Here is the key thing you need to know, though. Saving a form is, in effect, performed on the presumption that the form is still a work in progress. Saving the form should be thought about in the same way you would save a word document after performing some edits. Because the form is still a work in progress, data validation should not take place.
But at some point the form stops being a ‘document’ and becomes…well… a form! It is complete and no more edits should be made. This is when you actually submit the form!
Submitting a form triggers the data validation rules that were set up in part 6.
Big deal…When does this get hard, Paul?
Okay, so you may not think that there is really that much of a drama with the whole “save vs submit” thing. But when InfoPath is integrated with SharePoint via Forms Services, it can get complicated. You see, InfoPath allows you to create forms that submit their data to one or more locations. For example, the Springfield Nuclear Power Plant leave form could be set up so that when Homer submits his application, the data is sent to a database, and a copy of each completed form is also sent in an e-mail message to Waylon Smithers and Monty Burns.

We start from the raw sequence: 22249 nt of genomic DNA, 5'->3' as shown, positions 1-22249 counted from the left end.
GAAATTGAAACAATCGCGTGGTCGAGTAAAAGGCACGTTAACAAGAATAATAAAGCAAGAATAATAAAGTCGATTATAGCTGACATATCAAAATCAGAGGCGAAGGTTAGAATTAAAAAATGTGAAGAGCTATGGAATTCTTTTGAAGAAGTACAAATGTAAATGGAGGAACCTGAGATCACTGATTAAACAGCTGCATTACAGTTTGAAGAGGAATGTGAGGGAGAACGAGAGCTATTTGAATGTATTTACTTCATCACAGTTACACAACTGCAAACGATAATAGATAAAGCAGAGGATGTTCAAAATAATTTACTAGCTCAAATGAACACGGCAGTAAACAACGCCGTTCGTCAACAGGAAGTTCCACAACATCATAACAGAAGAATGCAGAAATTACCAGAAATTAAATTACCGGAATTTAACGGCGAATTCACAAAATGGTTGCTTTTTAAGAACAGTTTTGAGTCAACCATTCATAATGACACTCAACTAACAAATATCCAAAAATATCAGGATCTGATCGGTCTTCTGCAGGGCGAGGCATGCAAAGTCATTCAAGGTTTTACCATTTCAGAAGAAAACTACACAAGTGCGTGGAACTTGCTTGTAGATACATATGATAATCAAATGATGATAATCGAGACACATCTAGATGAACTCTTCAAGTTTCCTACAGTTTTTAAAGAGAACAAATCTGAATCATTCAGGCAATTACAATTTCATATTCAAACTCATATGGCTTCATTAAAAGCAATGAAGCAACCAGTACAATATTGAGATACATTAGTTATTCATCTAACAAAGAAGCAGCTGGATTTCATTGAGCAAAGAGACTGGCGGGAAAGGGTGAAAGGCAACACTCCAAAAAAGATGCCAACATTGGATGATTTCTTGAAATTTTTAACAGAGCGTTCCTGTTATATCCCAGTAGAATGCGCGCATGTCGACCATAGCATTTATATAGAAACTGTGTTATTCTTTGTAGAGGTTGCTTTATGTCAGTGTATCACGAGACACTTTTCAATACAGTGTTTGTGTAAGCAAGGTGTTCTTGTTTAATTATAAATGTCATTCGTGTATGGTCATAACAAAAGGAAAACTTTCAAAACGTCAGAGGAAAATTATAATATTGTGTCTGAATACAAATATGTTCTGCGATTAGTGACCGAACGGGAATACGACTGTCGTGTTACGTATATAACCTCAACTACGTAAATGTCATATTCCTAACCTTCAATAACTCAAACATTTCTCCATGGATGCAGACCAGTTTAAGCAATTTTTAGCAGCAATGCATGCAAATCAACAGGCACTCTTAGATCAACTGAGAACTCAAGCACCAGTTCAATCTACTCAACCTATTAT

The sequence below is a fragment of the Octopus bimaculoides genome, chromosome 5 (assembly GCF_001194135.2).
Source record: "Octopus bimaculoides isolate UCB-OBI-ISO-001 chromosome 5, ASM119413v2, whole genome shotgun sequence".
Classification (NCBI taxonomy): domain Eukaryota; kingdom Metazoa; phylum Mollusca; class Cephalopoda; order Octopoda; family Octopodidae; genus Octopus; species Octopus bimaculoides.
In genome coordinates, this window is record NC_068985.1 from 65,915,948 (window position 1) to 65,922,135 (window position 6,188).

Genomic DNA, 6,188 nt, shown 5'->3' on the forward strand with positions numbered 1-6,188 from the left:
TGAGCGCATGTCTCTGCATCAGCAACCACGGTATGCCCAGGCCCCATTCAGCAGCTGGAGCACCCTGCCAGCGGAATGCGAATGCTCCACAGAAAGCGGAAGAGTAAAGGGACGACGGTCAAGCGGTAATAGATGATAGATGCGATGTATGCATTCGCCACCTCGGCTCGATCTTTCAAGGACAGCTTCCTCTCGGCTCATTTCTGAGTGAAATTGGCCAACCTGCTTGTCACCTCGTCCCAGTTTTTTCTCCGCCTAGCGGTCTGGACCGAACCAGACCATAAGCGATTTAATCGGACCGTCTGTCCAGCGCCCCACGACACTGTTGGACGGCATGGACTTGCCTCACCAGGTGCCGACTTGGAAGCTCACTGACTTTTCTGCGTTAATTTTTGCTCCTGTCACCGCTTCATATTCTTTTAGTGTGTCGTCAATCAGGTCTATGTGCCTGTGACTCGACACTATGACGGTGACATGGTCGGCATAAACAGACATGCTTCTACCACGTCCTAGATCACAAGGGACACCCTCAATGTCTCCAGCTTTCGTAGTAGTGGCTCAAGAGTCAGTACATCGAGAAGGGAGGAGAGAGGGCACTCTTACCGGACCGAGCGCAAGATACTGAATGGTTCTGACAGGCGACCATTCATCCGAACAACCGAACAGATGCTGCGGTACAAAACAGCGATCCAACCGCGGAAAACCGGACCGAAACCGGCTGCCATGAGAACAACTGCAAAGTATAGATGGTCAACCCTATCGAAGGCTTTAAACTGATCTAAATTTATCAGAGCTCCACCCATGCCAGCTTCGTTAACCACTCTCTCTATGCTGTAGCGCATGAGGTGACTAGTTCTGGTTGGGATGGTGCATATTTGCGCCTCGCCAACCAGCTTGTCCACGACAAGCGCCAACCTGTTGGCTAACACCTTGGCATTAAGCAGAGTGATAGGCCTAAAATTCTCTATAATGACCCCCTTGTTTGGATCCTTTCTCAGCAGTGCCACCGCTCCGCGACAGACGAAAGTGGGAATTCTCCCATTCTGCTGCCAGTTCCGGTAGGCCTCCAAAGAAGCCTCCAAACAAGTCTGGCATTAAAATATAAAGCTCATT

For reference, here are the places that InfoPath can submit to;
- A Microsoft Access or Microsoft SQL Server database
- A Web service
- A server running Microsoft Windows SharePoint Services
- In an e-mail message
- An application on a Web server
- A custom application that hosts InfoPath
Now, given that this series of articles is about SharePoint, which option of the above list do you think we are interested in? You guessed it! The third option in the above list is SharePoint.
But here is the root cause of the confusion, when you publish an InfoPath form to SharePoint, all forms that you fill in end up being created in a document library. Back in part 4 of this series, we first published the form and as part of that process, created a form library called “Leave Forms”. Consider the screenshot below. We are about to create a new form in this library.